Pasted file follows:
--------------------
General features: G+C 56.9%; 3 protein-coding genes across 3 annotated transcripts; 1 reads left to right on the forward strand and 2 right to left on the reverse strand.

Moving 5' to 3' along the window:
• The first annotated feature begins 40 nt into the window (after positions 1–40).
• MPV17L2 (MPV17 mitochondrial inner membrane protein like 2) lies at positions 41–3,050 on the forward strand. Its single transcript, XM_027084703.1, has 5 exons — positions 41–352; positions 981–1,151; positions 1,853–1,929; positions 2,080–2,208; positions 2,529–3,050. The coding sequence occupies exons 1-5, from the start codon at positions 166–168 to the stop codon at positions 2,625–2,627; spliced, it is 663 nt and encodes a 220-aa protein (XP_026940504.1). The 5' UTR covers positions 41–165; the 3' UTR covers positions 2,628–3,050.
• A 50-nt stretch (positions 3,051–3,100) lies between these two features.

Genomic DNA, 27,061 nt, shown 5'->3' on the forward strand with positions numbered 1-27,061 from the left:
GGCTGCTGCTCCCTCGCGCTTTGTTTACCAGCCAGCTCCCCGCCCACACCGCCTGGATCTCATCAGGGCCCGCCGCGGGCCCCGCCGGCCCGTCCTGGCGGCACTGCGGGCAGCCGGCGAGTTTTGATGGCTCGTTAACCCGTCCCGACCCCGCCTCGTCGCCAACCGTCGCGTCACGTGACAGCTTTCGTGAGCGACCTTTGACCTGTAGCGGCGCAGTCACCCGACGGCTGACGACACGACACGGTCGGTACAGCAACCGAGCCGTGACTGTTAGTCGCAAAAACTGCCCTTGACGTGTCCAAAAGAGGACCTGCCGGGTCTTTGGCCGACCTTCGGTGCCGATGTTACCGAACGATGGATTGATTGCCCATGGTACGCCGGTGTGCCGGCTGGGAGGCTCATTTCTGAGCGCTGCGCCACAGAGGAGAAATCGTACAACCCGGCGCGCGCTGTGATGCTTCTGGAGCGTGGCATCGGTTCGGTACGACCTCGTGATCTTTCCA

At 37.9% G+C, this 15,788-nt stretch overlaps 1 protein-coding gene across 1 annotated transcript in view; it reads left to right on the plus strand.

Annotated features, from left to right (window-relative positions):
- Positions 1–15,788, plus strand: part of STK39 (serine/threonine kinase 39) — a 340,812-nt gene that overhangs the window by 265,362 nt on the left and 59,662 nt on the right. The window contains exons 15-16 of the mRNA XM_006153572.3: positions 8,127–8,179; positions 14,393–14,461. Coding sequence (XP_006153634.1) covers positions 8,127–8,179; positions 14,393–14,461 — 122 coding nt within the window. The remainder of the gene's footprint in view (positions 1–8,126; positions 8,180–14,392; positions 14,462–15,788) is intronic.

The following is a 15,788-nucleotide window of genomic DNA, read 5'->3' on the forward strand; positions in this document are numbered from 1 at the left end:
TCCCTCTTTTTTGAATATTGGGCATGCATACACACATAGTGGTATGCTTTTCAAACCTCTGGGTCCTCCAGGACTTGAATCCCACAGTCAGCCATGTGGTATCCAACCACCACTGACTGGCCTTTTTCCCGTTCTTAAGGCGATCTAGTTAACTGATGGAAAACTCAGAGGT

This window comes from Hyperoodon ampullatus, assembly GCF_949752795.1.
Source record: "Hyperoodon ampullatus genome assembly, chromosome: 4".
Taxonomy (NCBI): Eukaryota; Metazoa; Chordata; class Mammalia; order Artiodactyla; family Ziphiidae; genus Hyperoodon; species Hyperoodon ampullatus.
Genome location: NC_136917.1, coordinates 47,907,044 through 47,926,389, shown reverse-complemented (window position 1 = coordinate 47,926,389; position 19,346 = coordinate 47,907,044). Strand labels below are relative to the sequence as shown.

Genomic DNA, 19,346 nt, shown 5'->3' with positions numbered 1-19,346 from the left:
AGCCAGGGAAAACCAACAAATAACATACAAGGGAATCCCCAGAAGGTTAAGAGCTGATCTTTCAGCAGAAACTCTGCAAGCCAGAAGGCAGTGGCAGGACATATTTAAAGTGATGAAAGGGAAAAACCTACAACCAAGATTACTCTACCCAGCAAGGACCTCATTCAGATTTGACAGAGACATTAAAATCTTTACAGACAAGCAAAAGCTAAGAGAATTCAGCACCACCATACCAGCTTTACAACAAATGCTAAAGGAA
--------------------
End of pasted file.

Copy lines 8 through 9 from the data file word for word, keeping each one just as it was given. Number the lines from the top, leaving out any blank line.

At 37.9% G+C, this 15,788-nt stretch overlaps 1 protein-coding gene across 1 annotated transcript in view; it reads left to right on the plus strand.

Annotated features, from left to right (window-relative positions):